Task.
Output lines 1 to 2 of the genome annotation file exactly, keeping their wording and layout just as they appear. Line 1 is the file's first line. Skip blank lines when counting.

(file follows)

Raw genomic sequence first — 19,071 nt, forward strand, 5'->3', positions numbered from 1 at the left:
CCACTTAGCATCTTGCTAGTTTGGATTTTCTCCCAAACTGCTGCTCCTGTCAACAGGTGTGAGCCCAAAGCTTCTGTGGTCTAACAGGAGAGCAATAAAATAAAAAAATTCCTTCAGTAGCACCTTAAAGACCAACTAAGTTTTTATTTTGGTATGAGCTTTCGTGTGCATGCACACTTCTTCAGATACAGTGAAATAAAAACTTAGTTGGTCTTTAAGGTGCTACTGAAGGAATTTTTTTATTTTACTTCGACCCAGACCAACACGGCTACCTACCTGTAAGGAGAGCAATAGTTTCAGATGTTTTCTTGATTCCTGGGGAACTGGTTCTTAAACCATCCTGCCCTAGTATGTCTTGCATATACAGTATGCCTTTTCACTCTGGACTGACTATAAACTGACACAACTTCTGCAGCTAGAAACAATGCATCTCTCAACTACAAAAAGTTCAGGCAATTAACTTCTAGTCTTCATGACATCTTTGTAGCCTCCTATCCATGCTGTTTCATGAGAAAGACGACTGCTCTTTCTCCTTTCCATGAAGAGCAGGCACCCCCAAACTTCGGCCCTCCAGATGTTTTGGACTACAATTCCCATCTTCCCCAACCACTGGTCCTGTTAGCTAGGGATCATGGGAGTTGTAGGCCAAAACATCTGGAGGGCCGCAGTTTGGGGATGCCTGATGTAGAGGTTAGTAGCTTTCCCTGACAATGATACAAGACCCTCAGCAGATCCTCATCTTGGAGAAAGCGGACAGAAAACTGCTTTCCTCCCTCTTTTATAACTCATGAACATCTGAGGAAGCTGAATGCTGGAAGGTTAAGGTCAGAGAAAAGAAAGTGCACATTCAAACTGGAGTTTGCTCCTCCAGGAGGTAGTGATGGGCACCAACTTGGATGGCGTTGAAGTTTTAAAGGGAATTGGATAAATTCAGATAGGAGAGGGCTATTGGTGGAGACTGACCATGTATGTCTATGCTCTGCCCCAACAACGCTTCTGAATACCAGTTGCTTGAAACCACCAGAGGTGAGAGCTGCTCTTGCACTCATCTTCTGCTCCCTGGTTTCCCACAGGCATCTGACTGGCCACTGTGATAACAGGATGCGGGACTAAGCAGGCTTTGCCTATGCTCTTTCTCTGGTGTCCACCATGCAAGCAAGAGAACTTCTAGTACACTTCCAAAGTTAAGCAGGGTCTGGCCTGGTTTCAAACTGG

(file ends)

Raw genomic sequence first — 19,071 nt, forward strand, 5'->3', positions numbered from 1 at the left:
CCACTTAGCATCTTGCTAGTTTGGATTTTCTCCCAAACTGCTGCTCCTGTCAACAGGTGTGAGCCCAAAGCTTCTGTGGTCTAACAGGAGAGCAATAAAATAAAAAAATTCCTTCAGTAGCACCTTAAAGACCAACTAAGTTTTTATTTTGGTATGAGCTTTCGTGTGCATGCACACTTCTTCAGATACAGTGAAATAAAAACTTAGTTGGTCTTTAAGGTGCTACTGAAGGAATTTTTTTATTTTACTTCGACCCAGACCAACACGGCTACCTACCTGTAAGGAGAGCAATAGTTTCAGATGTTTTCTTGATTCCTGGGGAACTGGTTCTTAAACCATCCTGCCCTAGTATGTCTTGCATATACAGTATGCCTTTTCACTCTGGACTGACTATAAACTGACACAACTTCTGCAGCTAGAAACAATGCATCTCTCAACTACAAAAAGTTCAGGCAATTAACTTCTAGTCTTCATGACATCTTTGTAGCCTCCTATCCATGCTGTTTCATGAGAAAGACGACTGCTCTTTCTCCTTTCCATGAAGAGCAGGCACCCCCAAACTTCGGCCCTCCAGATGTTTTGGACTACAATTCCCATCTTCCCCAACCACTGGTCCTGTTAGCTAGGGATCATGGGAGTTGTAGGCCAAAACATCTGGAGGGCCGCAGTTTGGGGATGCCTGATGTAGAGGTTAGTAGCTTTCCCTGACAATGATACAAGACCCTCAGCAGATCCTCATCTTGGAGAAAGCGGACAGAAAACTGCTTTCCTCCCTCTTTTATAACTCATGAACATCTGAGGAAGCTGAATGCTGGAAGGTTAAGGTCAGAGAAAAGAAAGTGCACATTCAAACTGGAGTTTGCTCCTCCAGGAGGTAGTGATGGGCACCAACTTGGATGGCGTTGAAGTTTTAAAGGGAATTGGATAAATTCAGATAGGAGAGGGCTATTGGTGGAGACTGACCATGTATGTCTATGCTCTGCCCCAACAACGCTTCTGAATACCAGTTGCTTGAAACCACCAGAGGTGAGAGCTGCTCTTGCACTCATCTTCTGCTCCCTGGTTTCCCACAGGCATCTGACTGGCCACTGTGATAACAGGATGCGGGACTAAGCAGGCTTTGCCTATGCTCTTTCTCTGGTGTCCACCATGCAAGCAAGAGAACTTCTAGTACACTTCCAAAGTTAAGCAGGGTCTGGCCTGGTTTCAAACTGG